When a tooth is infected and requires a root canal, the periodontal fibers that anchor the tooth to the bone are also irritated and stretched from infection around the roots of the tooth. The trauma of the fibers/ligaments being stretched can also be very painful and will need some time to heal. Ibuprofen, either over the counter or a stronger dosage prescribed by your dentist, has an anti-inflammatory action that will provide relief during the healing period. Gentle but thorough cleaning of the tooth and gums around the recently treated area is best for quickest healing and relief of discomfort from irritated gums.
Give the treated tooth some time to settle down and become more comfortable
“Ghost pain” after a tooth has had a root canal can be explained by the fact that nerves in the root of the tooth have been amputated from the major nerve that supplies all of the teeth along its pathway. In much the same way people who have had a limb removed report pain in the missing limb. The “ghost pain” diminishes over time and usually goes away completely. But, remember each situation is unique.
Often an infected tooth has been pushed slightly out of the socket by the infection accumulating at the root tips. The infected tooth is bearing more biting pressure than it can comfortably stand. Even if the tooth has had some reduction of its height taken off by the dentist, it may still be tender for a few days. Grinding your teeth or clenching your jaw muscles (bruxing) contributes to any pain you may be experiencing after your root canal treatment. A night guard or relaxation techniques to keep your teeth slightly apart, can contribute to a more comfortable dental state.
Avoid hard, crunchy or tough foods for several days after a root canal
Staying with softer foods and chewing on the opposite side are helpful suggestions to reduce pain after your root canal treatment. If the tooth does not become less sensitive after a few days, additional adjustment of the traumatic biting pressure may be needed by your dentist.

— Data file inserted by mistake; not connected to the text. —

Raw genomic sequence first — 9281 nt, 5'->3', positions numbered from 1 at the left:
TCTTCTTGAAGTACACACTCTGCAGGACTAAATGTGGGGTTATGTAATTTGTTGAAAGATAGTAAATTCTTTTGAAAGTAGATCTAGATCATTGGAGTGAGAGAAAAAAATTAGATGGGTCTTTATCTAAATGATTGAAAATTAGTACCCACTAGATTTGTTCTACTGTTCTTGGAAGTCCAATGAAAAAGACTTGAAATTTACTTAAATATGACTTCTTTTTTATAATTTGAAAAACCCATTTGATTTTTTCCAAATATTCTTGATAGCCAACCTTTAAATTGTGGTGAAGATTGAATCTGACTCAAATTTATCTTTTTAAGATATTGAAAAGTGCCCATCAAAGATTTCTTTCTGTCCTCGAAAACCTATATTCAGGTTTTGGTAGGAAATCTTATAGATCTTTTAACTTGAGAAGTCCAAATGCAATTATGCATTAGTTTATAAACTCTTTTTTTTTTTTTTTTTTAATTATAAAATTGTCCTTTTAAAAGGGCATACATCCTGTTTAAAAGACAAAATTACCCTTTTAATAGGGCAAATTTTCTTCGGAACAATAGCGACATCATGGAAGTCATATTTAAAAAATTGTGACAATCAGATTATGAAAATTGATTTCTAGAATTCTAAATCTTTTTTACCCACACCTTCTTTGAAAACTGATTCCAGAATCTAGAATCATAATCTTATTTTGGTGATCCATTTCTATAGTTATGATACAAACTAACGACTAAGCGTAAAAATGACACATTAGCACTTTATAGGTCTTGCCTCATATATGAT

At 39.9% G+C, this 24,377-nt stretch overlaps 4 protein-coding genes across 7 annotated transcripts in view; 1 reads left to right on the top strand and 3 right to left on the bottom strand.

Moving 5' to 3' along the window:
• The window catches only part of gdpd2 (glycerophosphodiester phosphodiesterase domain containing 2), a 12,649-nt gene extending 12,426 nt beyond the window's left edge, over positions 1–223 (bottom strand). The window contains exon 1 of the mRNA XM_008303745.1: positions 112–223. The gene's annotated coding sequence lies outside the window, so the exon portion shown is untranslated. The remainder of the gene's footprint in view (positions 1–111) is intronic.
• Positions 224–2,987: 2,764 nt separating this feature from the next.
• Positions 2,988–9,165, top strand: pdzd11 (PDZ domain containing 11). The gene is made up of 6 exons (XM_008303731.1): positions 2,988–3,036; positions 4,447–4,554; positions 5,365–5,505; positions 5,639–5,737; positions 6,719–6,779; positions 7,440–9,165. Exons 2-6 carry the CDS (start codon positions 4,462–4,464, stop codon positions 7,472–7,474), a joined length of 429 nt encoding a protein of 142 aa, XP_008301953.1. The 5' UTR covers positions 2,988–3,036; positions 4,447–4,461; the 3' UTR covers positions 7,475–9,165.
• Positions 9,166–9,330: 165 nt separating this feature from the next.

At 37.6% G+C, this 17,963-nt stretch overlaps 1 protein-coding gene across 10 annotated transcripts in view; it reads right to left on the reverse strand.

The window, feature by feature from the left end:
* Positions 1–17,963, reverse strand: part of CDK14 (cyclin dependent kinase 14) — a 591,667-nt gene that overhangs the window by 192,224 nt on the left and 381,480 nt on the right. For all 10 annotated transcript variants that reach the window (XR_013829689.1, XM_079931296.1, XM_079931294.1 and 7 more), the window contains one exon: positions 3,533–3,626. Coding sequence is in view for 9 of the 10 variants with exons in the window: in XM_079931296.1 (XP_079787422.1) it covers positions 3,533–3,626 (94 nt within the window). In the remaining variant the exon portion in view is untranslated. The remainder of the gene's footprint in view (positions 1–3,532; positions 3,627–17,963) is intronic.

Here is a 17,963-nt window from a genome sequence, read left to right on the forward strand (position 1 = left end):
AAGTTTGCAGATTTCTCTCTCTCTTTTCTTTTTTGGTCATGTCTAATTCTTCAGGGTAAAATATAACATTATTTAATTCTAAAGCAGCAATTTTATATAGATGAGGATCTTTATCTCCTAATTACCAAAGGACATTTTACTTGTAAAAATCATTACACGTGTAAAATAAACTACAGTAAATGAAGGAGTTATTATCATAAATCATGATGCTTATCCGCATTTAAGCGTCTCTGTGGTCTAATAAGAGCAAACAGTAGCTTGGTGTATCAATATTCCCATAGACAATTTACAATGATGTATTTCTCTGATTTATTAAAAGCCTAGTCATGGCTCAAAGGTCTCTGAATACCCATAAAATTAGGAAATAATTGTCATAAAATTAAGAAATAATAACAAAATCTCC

A tooth that has had a root canal is more brittle. Most of the time a tooth that needs a root canal had a large area of decay or a large old filling, so little of the original healthy tooth structure remains. A full crown to reinforce a more fragile recently-treated tooth is recommended as soon as possible after a root canal has been completed. If the tooth develops a crack or fractures, there can be pain associated with that unwanted occurrence.
Having a crown made for a root canal-treated tooth helps to maintain it, keep it intact, functional, and less likely to develop pain from fracturing
The final step of a root canal is often placing a crown. Often when a tooth needs a root canal, there is extensive decay or a large filling that was placed a long time ago. In order to restore the tooth to full function and lessen further complications such as fracturing, a crown is placed.
If you have a toothache, we can help!
See, now that you know more about symptoms you may be experiencing and the root canal treatment procedure itself, you’re not afraid of root canals and you can schedule your procedure! If you’re experiencing a toothache, please give us a call and schedule your appointment. If you’re in pain, we can find why and fix your tooth. Our main goal when you have a toothache is to get you out of pain as quickly as possible!
Contact us today to schedule your dental appointment and meet with our skilled dentists at one of our three conveniently located dental office locations within the Kansas City area, including Lee’s Summit / Independence, the Country Club Plaza and Downtown Kansas City. The gentle dentists and expert team at Thomas L. Anderson and Associates look forward to working with you to treat your dental emergency, achieve proper oral health and a beautiful smile that will last a lifetime. If you have any questions about your dental insurance benefits, please do not hesitate to contact us. We are happy to review your policy! Please give us a call today to schedule an appointment and become part of our dental family.